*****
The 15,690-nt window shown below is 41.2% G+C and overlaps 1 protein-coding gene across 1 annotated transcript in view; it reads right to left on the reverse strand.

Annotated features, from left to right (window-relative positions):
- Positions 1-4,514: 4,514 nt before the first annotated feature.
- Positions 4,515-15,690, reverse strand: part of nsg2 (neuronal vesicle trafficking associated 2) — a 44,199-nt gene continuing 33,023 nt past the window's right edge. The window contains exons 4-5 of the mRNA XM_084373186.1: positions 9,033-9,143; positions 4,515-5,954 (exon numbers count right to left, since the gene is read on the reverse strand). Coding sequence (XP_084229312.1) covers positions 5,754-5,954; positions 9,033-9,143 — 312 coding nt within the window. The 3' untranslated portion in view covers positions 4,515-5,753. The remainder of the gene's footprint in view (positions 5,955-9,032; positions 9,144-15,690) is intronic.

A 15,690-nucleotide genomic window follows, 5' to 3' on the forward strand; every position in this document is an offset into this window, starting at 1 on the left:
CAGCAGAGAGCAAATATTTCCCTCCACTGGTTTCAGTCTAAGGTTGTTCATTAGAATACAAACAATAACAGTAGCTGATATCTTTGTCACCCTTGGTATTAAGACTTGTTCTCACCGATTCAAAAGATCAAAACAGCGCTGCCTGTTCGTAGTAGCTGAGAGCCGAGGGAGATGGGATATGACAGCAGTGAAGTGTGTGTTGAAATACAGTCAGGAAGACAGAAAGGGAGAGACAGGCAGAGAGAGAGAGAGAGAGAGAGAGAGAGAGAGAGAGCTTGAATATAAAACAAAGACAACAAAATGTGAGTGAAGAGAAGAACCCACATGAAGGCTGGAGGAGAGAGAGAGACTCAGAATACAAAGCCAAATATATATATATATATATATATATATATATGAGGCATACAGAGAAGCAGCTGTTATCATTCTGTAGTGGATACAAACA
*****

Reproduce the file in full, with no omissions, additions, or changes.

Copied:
The 15,690-nt window shown below is 41.2% G+C and overlaps 1 protein-coding gene across 1 annotated transcript in view; it reads right to left on the reverse strand.

Annotated features, from left to right (window-relative positions):
- Positions 1-4,514: 4,514 nt before the first annotated feature.
- Positions 4,515-15,690, reverse strand: part of nsg2 (neuronal vesicle trafficking associated 2) — a 44,199-nt gene continuing 33,023 nt past the window's right edge. The window contains exons 4-5 of the mRNA XM_084373186.1: positions 9,033-9,143; positions 4,515-5,954 (exon numbers count right to left, since the gene is read on the reverse strand). Coding sequence (XP_084229312.1) covers positions 5,754-5,954; positions 9,033-9,143 — 312 coding nt within the window. The 3' untranslated portion in view covers positions 4,515-5,753. The remainder of the gene's footprint in view (positions 5,955-9,032; positions 9,144-15,690) is intronic.

A 15,690-nucleotide genomic window follows, 5' to 3' on the forward strand; every position in this document is an offset into this window, starting at 1 on the left:
CAGCAGAGAGCAAATATTTCCCTCCACTGGTTTCAGTCTAAGGTTGTTCATTAGAATACAAACAATAACAGTAGCTGATATCTTTGTCACCCTTGGTATTAAGACTTGTTCTCACCGATTCAAAAGATCAAAACAGCGCTGCCTGTTCGTAGTAGCTGAGAGCCGAGGGAGATGGGATATGACAGCAGTGAAGTGTGTGTTGAAATACAGTCAGGAAGACAGAAAGGGAGAGACAGGCAGAGAGAGAGAGAGAGAGAGAGAGAGAGAGAGAGAGCTTGAATATAAAACAAAGACAACAAAATGTGAGTGAAGAGAAGAACCCACATGAAGGCTGGAGGAGAGAGAGAGACTCAGAATACAAAGCCAAATATATATATATATATATATATATATATATGAGGCATACAGAGAAGCAGCTGTTATCATTCTGTAGTGGATACAAACA